In the last couple of decades, the localisation of the humanitarian and development sector has gained much traction. The main intent behind the push is to ensure more resources reach people in need and humanitarian actions are effective and efficient. The talk will focus on highlighting some key challenges and issues in realising the “localisation” dreams in low and middle-income countries.
Currently, Ishita Shruti works with a UN agency. She holds a Ph D. from the Department of Humanities and Social Sciences, Indian Institute of Technology Delhi. Over 16 years of experience in managing migration/mobility programming and research in low and middle income countries in both development and humanitarian context. Expertise and experience span in evidence-based policy development, advocacy and programming; effective dialogue with high-level government counterparts in migration programming, donor engagement and stakeholder networking.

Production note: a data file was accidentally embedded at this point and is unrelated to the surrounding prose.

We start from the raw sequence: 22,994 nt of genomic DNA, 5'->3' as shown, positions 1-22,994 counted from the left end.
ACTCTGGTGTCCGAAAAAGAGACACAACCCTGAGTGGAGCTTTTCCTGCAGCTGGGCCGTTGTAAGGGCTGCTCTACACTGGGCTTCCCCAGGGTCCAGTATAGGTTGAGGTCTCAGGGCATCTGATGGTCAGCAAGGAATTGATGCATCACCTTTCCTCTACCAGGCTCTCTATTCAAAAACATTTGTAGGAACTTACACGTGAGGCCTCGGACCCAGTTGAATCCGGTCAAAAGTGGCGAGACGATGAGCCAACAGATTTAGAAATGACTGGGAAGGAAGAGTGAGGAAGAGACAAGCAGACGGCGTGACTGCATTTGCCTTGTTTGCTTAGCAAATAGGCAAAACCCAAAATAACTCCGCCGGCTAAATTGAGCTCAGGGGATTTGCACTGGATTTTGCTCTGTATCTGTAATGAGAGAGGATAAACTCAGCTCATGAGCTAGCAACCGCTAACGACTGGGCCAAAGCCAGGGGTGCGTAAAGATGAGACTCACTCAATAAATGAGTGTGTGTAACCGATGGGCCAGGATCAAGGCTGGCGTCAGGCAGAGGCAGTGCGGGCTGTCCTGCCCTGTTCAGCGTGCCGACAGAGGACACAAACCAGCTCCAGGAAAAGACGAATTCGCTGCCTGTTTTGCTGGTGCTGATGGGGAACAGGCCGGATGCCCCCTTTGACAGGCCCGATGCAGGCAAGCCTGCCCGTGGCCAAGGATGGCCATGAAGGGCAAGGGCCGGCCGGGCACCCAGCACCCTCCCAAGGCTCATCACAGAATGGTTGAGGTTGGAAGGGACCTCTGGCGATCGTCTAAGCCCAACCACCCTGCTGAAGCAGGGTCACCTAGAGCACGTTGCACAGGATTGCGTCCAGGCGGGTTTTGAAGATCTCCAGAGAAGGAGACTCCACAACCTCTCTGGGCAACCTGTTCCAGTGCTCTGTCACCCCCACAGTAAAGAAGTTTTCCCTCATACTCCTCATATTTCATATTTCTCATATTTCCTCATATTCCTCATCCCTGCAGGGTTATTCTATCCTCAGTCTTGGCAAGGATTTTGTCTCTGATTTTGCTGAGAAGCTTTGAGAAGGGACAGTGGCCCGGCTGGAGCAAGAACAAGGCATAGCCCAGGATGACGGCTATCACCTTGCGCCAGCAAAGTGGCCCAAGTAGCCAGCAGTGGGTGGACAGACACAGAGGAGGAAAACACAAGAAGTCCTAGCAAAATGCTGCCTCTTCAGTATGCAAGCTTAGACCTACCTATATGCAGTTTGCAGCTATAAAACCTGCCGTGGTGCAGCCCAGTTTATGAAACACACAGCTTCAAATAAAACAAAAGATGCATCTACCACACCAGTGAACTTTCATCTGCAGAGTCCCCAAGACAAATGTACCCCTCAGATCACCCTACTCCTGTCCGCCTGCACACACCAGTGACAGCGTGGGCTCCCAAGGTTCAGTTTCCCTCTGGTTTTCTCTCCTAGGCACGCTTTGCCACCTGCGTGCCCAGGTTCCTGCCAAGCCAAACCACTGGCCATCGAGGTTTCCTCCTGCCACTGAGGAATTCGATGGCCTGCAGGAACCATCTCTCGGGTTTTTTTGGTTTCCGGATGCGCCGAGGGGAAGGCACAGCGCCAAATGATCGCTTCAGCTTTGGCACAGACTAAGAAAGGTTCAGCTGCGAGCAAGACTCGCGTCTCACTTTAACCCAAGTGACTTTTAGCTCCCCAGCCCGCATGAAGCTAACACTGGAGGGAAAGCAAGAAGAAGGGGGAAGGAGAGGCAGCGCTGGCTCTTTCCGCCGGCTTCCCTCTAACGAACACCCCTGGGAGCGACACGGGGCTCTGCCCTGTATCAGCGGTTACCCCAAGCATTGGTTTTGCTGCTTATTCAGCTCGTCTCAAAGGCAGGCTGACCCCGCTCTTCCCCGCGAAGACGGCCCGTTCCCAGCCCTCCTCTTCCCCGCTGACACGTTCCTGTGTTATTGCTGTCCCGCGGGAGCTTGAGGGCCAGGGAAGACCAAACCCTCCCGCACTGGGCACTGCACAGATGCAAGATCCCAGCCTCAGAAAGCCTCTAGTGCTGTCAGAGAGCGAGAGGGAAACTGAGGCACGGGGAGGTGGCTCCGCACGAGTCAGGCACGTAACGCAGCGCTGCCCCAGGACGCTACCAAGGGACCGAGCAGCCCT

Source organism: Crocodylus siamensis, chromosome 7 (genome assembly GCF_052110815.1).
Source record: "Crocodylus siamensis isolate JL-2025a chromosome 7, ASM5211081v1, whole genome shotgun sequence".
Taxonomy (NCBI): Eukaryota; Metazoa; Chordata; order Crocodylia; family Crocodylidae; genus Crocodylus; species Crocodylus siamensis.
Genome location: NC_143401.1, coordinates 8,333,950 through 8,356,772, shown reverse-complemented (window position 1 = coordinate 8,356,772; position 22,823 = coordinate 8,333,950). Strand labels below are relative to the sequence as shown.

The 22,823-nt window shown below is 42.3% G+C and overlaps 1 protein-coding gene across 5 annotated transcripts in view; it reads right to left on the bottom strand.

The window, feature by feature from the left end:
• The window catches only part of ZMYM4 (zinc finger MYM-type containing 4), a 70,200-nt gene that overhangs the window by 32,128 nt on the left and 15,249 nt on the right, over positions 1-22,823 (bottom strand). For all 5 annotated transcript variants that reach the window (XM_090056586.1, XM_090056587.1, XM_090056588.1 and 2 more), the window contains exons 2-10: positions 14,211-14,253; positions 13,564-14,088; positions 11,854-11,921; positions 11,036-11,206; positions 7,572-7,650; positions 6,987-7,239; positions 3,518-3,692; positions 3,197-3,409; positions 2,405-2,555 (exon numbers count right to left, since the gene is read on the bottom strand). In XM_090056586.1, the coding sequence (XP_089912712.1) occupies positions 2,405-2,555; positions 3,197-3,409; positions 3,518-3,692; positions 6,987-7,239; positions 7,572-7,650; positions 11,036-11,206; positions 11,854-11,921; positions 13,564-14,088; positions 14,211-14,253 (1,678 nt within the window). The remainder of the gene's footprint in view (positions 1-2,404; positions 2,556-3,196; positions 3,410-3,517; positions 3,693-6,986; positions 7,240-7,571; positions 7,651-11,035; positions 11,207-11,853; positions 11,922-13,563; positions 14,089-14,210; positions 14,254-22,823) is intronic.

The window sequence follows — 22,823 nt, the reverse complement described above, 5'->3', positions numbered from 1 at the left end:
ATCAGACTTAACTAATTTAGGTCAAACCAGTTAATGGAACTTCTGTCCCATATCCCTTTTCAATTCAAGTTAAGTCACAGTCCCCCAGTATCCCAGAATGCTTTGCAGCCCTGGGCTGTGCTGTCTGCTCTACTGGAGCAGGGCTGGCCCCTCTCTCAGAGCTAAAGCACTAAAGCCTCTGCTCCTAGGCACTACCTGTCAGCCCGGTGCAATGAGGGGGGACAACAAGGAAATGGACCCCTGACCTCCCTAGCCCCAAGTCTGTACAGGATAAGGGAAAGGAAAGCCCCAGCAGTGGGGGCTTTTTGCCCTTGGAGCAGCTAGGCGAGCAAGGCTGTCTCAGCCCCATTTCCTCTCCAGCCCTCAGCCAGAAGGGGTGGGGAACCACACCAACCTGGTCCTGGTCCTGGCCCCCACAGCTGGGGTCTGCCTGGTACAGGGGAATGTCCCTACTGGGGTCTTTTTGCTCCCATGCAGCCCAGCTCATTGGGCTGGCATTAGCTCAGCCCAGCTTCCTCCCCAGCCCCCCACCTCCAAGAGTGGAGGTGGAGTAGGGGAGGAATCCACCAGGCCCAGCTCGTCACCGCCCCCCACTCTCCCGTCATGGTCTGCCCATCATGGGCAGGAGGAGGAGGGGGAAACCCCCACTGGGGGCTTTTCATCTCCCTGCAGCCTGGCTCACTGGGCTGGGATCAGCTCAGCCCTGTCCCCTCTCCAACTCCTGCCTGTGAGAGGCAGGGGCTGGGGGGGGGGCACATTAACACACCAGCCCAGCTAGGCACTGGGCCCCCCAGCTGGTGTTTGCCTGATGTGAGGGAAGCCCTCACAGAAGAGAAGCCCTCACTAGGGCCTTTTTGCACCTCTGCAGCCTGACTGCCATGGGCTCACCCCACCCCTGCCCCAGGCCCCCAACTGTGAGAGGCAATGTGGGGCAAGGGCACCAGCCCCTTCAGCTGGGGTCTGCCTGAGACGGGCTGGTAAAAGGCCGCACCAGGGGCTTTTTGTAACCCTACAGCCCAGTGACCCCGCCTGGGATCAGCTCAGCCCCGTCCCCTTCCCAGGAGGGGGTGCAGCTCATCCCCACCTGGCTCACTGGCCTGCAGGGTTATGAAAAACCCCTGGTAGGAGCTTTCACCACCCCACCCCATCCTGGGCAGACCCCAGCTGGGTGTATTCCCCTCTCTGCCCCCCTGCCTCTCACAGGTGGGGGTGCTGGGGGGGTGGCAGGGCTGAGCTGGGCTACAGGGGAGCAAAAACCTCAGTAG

She has been closely involved with many academic and social research initiatives in the areas of gender, migration and urban governance. She has presented papers in various national and international conferences. She has authored a book chapter “The Smart Women: How South Asian Women Negotiate their Social and Cultural Space through Mobile Technology” in Telleria A. S. (Ed.) (2017) book Between Public and Private in Mobile Communication, Routledge, New York and London. She has co-authored a chapter on “Mobile Technology and “Doing Family” in a Global World” in Lim, S. S. (Ed.) (2016). Mobile Communication and the Family - Asian Experiences in Technology Domestication. Dordrecht, Springer. She has also published a book review of Beatrix Hauser’s book “Promising Rituals: Gender and Performativity in Eastern India” (2012, Routledge) in Interactions: Gender and Sexuality in Asia and Pacific. Issue 39, July 2016.